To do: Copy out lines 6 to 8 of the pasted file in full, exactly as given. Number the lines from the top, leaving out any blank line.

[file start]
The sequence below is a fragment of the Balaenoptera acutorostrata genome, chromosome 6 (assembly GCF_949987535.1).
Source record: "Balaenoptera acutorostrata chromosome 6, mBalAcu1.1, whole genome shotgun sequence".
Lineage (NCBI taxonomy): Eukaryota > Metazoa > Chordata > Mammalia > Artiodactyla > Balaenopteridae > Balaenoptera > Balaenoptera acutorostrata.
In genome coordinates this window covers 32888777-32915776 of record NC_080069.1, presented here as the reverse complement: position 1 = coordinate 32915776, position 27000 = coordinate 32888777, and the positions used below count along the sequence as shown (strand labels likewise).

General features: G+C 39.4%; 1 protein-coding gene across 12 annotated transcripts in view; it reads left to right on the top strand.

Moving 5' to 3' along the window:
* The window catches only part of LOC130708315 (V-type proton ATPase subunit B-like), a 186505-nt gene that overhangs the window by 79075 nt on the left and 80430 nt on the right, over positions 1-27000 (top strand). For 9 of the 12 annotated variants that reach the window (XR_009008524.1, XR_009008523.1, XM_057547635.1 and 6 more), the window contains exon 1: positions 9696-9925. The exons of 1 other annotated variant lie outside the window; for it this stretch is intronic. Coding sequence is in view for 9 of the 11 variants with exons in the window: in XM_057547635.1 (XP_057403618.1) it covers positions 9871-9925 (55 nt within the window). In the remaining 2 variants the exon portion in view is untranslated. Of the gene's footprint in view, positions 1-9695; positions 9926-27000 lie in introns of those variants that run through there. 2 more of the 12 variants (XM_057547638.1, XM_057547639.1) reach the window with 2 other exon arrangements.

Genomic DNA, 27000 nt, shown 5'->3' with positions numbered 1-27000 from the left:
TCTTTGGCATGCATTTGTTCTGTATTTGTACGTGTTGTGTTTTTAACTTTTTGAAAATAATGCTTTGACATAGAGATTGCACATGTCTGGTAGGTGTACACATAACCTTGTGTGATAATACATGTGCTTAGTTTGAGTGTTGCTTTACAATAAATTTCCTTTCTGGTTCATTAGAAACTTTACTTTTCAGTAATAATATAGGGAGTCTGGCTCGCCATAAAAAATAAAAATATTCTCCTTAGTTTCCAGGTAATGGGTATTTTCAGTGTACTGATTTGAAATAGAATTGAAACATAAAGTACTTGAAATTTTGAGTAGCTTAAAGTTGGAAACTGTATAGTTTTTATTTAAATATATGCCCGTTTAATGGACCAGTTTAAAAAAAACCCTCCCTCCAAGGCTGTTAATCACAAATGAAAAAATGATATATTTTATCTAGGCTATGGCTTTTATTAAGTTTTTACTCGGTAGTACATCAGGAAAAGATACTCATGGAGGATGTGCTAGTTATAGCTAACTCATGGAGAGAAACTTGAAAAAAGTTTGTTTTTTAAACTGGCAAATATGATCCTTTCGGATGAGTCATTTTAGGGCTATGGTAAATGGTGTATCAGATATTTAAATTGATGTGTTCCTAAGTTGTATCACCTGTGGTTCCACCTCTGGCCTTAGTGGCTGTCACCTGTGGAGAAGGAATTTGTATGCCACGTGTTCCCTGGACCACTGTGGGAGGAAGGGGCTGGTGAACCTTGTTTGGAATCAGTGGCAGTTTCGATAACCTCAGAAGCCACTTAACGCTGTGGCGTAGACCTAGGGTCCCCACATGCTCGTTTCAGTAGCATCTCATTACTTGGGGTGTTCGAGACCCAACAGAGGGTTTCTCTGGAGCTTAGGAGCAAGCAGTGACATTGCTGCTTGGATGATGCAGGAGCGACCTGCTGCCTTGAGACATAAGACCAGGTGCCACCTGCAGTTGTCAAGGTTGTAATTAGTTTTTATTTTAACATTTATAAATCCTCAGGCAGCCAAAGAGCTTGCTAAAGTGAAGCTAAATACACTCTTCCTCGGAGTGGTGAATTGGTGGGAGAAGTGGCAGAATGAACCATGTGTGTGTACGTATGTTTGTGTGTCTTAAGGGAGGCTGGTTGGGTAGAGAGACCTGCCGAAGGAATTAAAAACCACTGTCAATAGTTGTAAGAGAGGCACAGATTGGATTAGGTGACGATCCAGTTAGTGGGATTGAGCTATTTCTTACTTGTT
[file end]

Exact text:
Moving 5' to 3' along the window:
* The window catches only part of LOC130708315 (V-type proton ATPase subunit B-like), a 186505-nt gene that overhangs the window by 79075 nt on the left and 80430 nt on the right, over positions 1-27000 (top strand). For 9 of the 12 annotated variants that reach the window (XR_009008524.1, XR_009008523.1, XM_057547635.1 and 6 more), the window contains exon 1: positions 9696-9925. The exons of 1 other annotated variant lie outside the window; for it this stretch is intronic. Coding sequence is in view for 9 of the 11 variants with exons in the window: in XM_057547635.1 (XP_057403618.1) it covers positions 9871-9925 (55 nt within the window). In the remaining 2 variants the exon portion in view is untranslated. Of the gene's footprint in view, positions 1-9695; positions 9926-27000 lie in introns of those variants that run through there. 2 more of the 12 variants (XM_057547638.1, XM_057547639.1) reach the window with 2 other exon arrangements.

Genomic DNA, 27000 nt, shown 5'->3' with positions numbered 1-27000 from the left: